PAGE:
Stinky Tofu in Seattle: Why You Should Try This Strange Snack
by Chef Henry
Learn more about stinky tofu, a smelly yet beloved staple of Taiwanese cuisine.
Stinky tofu, also known as chou dofu, is fermented tofu. As its name suggests, stinky tofu, well, stinks. Some say it smells like dirty socks, while others say its stench is akin to that of rotting cheese, dirty garbage, or manure. Despite its strong and foul odor, stinky tofu is a popular snack in Hong Kong, Taiwan, and China, where it is typically sold at night markets or roadside stands. Stinky tofu is also served as a side dish at lunch bars. If you want to try stinky tofu in Seattle, it’s best to eat it a restaurant, unless you don’t mind stinking up your house and feeling the wrath of your neighbors.
Stinky tofu is popular among tourists and locals alike in Taiwan. There are often long lines of people waiting at stinky tofu stalls. All you have to do to find stinky tofu when visiting Taiwan is follow your nose. Although stinky tofu smells bad, it has a delicious taste. Stinky tofu fans claim that the more stinky the tofu, the tastier it is. Many stinky tofu vendors build their reputation by offering the smelliest tofu on the block. The taste of stinky tofu is a lot less pungent than its smell. Biting into stinky tofu is a lot like biting into soft cheese.
Stinky tofu can be steamed, barbecued, deep-fried, or stewed with spices. The most popular way to eat stinky tofu is deep fried with pickled cabbage and chili sauce. The vendor makes a hole at the top of each cube of stinky tofu with chopsticks or tongs in order to let the toppings penetrate. Deep-fried stinky tofu is typically dripping with grease. It is crispy on the outside and soft and extremely hot on the inside. Deep-fried stinky tofu doesn’t have as strong of a smell as other varieties. Most tourists prefer to eat their stinky tofu with a generous squirt of sauce for flavor.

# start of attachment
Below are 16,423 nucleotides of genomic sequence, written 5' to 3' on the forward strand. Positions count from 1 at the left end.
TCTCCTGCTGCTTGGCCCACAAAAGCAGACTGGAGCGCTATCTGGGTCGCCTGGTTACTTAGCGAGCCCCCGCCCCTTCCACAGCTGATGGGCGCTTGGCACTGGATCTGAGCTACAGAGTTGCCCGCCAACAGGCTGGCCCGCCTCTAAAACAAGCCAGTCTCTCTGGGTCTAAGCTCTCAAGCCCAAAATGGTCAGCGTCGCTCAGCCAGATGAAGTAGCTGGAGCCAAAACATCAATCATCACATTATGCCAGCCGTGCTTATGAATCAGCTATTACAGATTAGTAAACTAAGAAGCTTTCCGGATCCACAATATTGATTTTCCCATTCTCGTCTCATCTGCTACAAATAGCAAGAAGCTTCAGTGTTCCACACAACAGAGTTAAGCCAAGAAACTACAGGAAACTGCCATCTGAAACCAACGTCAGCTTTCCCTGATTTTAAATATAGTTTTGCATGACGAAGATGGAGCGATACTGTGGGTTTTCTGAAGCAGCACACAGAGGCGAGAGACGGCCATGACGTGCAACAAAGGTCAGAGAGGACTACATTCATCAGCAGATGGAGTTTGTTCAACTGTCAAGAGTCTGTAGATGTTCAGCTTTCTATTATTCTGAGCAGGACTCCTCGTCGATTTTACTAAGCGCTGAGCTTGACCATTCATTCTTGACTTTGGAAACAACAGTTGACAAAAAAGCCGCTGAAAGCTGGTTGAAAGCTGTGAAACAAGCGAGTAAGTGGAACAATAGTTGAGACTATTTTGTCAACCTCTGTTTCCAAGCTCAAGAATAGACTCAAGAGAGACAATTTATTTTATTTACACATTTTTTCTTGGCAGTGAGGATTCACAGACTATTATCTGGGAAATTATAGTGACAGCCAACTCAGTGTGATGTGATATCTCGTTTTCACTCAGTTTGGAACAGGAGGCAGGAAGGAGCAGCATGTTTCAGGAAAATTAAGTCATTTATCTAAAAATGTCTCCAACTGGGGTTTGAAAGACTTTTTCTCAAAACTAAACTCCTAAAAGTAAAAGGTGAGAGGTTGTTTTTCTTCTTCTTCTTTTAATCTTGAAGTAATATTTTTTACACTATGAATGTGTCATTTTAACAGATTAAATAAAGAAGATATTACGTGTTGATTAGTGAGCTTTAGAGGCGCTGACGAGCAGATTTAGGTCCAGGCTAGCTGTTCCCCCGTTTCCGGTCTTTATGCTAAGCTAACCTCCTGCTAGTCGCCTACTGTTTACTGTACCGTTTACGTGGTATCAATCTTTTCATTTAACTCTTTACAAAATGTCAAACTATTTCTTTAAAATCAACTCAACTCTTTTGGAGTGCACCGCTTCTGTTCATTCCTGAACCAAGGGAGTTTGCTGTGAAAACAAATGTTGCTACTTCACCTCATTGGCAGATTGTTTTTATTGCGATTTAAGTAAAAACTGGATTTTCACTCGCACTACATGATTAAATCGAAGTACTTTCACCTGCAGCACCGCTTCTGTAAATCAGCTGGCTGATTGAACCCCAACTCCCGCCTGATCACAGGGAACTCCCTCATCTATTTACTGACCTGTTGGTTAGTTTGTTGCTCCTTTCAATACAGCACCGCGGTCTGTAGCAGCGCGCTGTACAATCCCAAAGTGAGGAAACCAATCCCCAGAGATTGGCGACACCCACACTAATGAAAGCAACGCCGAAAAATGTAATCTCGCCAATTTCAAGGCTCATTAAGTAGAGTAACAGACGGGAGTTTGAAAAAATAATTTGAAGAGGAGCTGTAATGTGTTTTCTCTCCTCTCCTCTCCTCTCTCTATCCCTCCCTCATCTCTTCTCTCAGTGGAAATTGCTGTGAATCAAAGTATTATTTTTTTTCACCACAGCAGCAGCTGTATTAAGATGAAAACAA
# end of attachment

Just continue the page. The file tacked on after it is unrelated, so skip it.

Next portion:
How Stinky Tofu Is Made
Stinky tofu is produced in a variety of ways. Traditionally, stinky tofu is prepared in brine made of vegetables, meat, and fermented milk in an earthenware jar. It can take up to several months for the brine to ferment. Sometimes, the brine may include cabbage, Chinese herbs, bamboo shoots, mustard greens, dried shrimp, or amaranth greens. Stinky tofu vendors tend to be very protective of their brine recipes. Stinky tofu is said to contain beneficial bacteria, similar to that of yogurt.
Today, modern factories use quick methods to mass-produce stinky tofu. They marinate fresh tofu in fermented brine for just one to two days so that it develops the signature stinky tofu odor without fermenting completely. This short fermentation process leads to a blander flavor.
Although some people are initially appalled at the smell of stinky tofu, they often find that they can’t get enough of it after tasting it. Stinky tofu is said to have its roots in the southeastern maritime areas of China. According to legend, a tofu vendor named Wang Zhi He invented stinky tofu during the Qing dynasty. He had a lot of unsold tofu, so he cut it into small cubes and put it in a jar for several days. The tofu fermented and turned a greenish color. He tried the smelly tofu and found that it tasted delicious, so he decided to start selling it at his store.
Try Stinky Tofu in Seattle at Henry’s Taiwan Kitchen
Henry’s Taiwan Kitchen is a leading Taiwanese restaurant with locations in Seattle, Washington and Tempe, Arizona. Get your stinky tofu fix and sample other authentic Taiwanese dishes at Henry’s Taiwan Kitchen!